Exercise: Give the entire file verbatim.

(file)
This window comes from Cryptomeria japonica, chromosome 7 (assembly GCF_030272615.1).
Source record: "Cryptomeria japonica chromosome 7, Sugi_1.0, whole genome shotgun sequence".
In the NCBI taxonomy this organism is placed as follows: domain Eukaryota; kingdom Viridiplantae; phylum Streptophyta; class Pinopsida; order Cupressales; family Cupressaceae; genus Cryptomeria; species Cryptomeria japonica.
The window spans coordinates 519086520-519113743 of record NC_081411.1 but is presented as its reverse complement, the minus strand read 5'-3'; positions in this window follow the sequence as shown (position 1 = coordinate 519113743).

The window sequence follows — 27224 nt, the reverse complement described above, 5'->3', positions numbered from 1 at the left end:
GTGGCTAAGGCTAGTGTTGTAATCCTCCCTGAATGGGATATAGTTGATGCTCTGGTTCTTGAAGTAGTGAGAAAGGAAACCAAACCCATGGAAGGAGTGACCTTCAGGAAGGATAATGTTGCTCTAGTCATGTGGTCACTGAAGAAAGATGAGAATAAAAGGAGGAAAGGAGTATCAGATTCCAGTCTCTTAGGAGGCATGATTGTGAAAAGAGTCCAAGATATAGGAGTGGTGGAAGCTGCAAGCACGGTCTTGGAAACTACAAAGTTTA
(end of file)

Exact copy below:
This window comes from Cryptomeria japonica, chromosome 7 (assembly GCF_030272615.1).
Source record: "Cryptomeria japonica chromosome 7, Sugi_1.0, whole genome shotgun sequence".
In the NCBI taxonomy this organism is placed as follows: domain Eukaryota; kingdom Viridiplantae; phylum Streptophyta; class Pinopsida; order Cupressales; family Cupressaceae; genus Cryptomeria; species Cryptomeria japonica.
The window spans coordinates 519086520-519113743 of record NC_081411.1 but is presented as its reverse complement, the minus strand read 5'-3'; positions in this window follow the sequence as shown (position 1 = coordinate 519113743).

The window sequence follows — 27224 nt, the reverse complement described above, 5'->3', positions numbered from 1 at the left end:
GTGGCTAAGGCTAGTGTTGTAATCCTCCCTGAATGGGATATAGTTGATGCTCTGGTTCTTGAAGTAGTGAGAAAGGAAACCAAACCCATGGAAGGAGTGACCTTCAGGAAGGATAATGTTGCTCTAGTCATGTGGTCACTGAAGAAAGATGAGAATAAAAGGAGGAAAGGAGTATCAGATTCCAGTCTCTTAGGAGGCATGATTGTGAAAAGAGTCCAAGATATAGGAGTGGTGGAAGCTGCAAGCACGGTCTTGGAAACTACAAAGTTTA